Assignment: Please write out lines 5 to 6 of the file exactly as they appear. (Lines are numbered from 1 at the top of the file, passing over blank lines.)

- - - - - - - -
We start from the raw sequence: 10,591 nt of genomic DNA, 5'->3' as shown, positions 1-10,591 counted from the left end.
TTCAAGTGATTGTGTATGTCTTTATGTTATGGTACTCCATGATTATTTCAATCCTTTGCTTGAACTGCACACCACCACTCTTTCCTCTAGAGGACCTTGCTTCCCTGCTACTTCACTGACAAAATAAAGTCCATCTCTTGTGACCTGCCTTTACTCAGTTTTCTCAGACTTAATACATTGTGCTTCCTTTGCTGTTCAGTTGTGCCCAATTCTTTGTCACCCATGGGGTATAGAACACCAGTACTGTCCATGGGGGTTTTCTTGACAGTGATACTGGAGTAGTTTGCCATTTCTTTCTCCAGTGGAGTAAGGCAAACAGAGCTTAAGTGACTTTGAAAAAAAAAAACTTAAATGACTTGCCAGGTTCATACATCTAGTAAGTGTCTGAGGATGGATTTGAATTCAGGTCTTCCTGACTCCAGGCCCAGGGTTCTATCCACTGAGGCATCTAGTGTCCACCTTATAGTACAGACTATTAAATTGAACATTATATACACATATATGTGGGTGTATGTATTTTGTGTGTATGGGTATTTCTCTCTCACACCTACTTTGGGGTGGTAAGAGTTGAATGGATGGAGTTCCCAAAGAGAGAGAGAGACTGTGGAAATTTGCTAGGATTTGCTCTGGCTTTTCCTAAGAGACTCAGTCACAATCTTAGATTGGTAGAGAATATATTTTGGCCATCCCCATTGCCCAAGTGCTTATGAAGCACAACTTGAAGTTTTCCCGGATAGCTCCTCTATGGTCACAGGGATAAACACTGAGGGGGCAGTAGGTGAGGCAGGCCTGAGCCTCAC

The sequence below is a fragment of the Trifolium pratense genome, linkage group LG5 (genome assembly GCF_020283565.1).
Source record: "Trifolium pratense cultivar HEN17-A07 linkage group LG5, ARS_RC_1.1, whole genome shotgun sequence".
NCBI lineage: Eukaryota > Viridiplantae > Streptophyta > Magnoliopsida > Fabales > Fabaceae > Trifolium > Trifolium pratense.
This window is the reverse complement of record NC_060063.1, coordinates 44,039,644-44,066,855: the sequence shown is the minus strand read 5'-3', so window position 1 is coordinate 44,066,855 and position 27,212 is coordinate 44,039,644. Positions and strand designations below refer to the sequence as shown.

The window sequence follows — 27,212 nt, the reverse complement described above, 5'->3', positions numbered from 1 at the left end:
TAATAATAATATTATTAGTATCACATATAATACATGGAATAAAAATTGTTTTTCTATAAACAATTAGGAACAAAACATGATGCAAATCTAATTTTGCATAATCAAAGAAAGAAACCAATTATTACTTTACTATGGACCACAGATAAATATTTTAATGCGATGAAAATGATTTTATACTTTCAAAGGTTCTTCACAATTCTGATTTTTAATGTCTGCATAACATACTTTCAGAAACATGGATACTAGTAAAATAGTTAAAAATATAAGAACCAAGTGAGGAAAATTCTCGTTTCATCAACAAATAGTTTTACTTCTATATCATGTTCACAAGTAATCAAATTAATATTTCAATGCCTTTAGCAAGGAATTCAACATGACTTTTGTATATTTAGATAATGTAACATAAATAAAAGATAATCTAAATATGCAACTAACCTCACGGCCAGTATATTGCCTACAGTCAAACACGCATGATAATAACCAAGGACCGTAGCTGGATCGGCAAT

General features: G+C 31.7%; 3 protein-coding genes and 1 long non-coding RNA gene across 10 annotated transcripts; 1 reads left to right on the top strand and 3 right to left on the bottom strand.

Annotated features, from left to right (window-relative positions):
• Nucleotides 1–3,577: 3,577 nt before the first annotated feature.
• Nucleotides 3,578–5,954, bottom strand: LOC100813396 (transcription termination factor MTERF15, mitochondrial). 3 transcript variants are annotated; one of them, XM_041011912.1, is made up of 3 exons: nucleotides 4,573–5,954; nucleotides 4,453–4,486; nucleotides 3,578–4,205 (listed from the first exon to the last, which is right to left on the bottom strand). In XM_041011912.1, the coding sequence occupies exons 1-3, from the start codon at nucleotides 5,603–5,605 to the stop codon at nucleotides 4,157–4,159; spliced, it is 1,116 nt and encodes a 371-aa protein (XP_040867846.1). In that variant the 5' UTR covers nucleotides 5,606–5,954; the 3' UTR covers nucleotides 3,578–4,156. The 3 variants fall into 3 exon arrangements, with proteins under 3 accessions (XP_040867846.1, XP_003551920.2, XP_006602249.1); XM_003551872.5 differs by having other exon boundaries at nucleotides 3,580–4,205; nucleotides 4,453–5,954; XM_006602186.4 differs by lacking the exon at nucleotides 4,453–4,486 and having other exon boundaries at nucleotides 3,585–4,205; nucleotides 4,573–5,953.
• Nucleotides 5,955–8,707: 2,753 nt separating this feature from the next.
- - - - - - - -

NCBI lineage: Eukaryota > Viridiplantae > Streptophyta > Magnoliopsida > Fabales > Fabaceae > Trifolium > Trifolium pratense.
This window is the reverse complement of record NC_060063.1, coordinates 44,039,644-44,066,855: the sequence shown is the minus strand read 5'-3', so window position 1 is coordinate 44,066,855 and position 27,212 is coordinate 44,039,644. Positions and strand designations below refer to the sequence as shown.